Listen to Dallas Taylor growl on an old Underoath record and you might not be able to believe where he is today. Last fall, southern rock influenced hardcore group Maylene and the Sons of Disaster, released their simply titled IV, which if you haven’t guessed is the fourth record. This record was and remains polarizing among hardcore Maylene fans. It sheds the “core” in southerncore for much of the record, a move many do not like. This has largely resulted in mixed reviews in music forums. I will try to stay objective here, reviewing this record as a standalone project.
The direction the band chooses on IV shouldn’t be a complete shock. They experimented with this sound a bit on III with tracks such as “Last Train Coming” and “Listen Close.” However, Taylor proves he’s still got his trademark vocal ability with “In Dead We Dream”, a classic roaring Maylene opening track (though not as chaotic as some of the no-traditional-song-structure tunes on their debut). They go head on into pure Southern rock in anthems such as the catchy “Faith Healer” and “Killing Me Slow.” Objectively, nothing is really wrong with what is heard – it is actually quite enjoyable. Having heard their previous records, I get the sense that Dallas Taylor is holding back in his vocals but I have to remind myself this is not really the case, given that they purposefully choose to explore more melody. In other words, the record remains intense, but in a different way.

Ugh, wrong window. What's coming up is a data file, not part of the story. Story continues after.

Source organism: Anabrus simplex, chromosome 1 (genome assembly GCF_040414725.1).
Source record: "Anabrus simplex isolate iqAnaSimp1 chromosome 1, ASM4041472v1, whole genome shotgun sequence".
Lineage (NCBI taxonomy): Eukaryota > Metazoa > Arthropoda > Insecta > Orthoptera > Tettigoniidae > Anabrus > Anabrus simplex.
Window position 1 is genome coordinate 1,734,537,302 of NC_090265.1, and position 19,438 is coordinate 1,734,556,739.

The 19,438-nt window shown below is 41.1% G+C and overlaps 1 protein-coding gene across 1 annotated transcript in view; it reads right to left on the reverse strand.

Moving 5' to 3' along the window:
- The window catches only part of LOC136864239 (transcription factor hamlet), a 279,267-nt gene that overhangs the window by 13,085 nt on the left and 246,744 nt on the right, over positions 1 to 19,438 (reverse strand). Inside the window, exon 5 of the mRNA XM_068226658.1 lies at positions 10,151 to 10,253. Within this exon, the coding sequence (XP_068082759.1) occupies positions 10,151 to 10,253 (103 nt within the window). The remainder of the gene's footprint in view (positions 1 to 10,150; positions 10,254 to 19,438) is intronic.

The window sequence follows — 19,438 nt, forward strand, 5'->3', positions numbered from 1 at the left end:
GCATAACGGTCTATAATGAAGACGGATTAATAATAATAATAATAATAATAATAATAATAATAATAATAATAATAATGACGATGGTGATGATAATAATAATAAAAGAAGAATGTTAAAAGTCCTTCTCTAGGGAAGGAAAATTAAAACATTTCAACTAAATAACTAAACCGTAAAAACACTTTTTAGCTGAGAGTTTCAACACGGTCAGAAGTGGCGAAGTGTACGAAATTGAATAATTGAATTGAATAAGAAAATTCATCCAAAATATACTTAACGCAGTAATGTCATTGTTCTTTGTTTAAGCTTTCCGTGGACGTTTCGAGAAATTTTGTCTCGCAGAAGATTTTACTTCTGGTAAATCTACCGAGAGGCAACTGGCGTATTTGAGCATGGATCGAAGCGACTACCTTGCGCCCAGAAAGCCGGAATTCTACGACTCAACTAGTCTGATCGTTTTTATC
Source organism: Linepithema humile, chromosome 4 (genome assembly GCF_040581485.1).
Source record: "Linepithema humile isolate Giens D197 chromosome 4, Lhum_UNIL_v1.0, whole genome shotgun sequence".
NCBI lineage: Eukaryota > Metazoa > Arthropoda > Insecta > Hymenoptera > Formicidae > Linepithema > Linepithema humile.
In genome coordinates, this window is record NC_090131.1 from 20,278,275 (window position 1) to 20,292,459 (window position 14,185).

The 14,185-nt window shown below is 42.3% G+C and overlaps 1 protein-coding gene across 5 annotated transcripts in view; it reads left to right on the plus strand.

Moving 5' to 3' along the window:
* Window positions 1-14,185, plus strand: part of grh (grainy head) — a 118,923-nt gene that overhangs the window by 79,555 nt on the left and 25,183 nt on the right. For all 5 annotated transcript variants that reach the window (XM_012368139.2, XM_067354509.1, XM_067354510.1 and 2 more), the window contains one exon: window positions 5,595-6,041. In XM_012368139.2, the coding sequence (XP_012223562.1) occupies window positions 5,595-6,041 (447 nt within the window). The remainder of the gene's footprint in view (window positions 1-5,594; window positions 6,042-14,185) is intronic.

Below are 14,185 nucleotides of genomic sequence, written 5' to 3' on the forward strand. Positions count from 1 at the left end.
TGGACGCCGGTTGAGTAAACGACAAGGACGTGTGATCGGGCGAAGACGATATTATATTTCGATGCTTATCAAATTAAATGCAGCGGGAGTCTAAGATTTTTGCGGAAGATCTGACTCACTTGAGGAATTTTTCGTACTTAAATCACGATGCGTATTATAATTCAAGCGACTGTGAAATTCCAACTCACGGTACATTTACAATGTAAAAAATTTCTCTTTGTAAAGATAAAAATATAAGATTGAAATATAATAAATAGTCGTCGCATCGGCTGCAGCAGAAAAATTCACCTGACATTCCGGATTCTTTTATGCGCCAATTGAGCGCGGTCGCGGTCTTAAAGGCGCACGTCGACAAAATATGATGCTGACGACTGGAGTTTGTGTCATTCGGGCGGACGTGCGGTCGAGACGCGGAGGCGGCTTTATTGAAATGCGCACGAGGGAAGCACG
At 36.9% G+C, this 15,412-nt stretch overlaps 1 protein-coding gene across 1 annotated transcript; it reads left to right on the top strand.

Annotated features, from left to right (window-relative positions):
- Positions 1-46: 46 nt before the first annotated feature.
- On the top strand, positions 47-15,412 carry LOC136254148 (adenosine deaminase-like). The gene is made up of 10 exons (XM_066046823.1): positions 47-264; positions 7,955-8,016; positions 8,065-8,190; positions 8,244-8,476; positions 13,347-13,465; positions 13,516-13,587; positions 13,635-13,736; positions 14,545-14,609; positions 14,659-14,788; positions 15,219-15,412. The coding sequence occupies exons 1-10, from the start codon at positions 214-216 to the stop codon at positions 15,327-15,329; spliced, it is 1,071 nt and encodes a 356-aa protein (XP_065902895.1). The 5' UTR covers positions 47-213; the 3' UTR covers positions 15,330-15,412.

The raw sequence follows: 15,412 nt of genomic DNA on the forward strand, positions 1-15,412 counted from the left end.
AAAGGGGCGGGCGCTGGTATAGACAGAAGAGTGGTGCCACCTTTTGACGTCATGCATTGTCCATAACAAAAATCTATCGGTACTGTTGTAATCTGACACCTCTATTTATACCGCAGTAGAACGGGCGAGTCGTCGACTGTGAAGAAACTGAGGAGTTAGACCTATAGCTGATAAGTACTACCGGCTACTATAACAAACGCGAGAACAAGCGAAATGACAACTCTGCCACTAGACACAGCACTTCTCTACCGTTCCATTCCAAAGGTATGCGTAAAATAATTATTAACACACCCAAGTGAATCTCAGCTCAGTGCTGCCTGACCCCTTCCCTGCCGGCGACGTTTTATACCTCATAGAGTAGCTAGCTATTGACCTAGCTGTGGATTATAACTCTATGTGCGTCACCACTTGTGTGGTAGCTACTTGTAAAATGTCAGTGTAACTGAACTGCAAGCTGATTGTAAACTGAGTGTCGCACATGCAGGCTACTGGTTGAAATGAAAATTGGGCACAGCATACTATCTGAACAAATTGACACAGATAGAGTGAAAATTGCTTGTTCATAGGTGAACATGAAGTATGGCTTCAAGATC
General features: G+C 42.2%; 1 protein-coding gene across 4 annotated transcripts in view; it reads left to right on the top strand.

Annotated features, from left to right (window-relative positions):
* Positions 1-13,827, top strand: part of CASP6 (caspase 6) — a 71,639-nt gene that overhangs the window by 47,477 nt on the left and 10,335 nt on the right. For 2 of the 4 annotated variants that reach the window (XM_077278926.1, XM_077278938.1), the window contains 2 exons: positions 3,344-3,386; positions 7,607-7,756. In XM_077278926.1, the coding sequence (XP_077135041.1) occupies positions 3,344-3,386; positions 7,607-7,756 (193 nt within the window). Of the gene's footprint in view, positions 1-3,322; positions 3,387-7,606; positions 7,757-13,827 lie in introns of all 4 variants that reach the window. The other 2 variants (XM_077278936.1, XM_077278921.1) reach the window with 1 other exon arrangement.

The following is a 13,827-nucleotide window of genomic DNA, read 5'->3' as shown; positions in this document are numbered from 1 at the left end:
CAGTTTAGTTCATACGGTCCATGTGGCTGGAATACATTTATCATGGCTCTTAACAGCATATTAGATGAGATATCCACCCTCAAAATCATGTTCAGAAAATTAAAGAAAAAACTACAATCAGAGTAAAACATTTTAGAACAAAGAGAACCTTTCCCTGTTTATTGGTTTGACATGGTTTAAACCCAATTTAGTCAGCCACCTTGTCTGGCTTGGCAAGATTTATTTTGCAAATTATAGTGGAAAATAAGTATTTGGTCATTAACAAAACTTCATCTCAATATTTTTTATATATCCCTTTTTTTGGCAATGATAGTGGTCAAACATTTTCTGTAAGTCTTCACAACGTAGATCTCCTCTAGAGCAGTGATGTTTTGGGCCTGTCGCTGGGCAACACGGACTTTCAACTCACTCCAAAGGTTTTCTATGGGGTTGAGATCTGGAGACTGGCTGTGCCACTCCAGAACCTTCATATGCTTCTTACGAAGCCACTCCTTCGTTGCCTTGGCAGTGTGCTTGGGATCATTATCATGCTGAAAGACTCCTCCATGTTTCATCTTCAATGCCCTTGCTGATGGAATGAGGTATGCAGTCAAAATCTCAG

This different intensity manifests itself in the short, sweet tracks “Never Enough”, “Fate Games” and “Cat’s Walk”. The first treads dangerously close to the dreaded butt-rock genre shunned by music snobs that love to hate Nickelback and their contemporaries. Things take a folksy turn with “Taking On Water.” Here it seems like they are trying a bit too hard to make that style work, but its still a fun track. Taylor really shows off his range here, but I have to question whether this consistently exists – haven’t seen evidence of this live but if it does, kudos to the band for taking a big risk!
The record ends with an acoustic track and an eerie interlude apiece. This is not the first time they have done this (see “Oh Lonely Grave” and the instrumental “The End Is Here…The End is Beautiful” off III). The latter track comes across as somewhat pointless and I don’t feel particularly inclined to listen to it again anytime soon, but then again I tend to feel this way with most spoken-word tracks.
IV is solid record that is an essential part of the Maylene discography. Its vibe may leave fans scratching their heads, but I think years from now when people reflect on the bands career this record will make more sense. As with any experiment, there are hiccups and IV is no exception. The hiccups that do exist objectively do not matter a whole lot – enjoy the record for what it is, and think about what the band was really trying to do (hint: I don’t think it was selling out).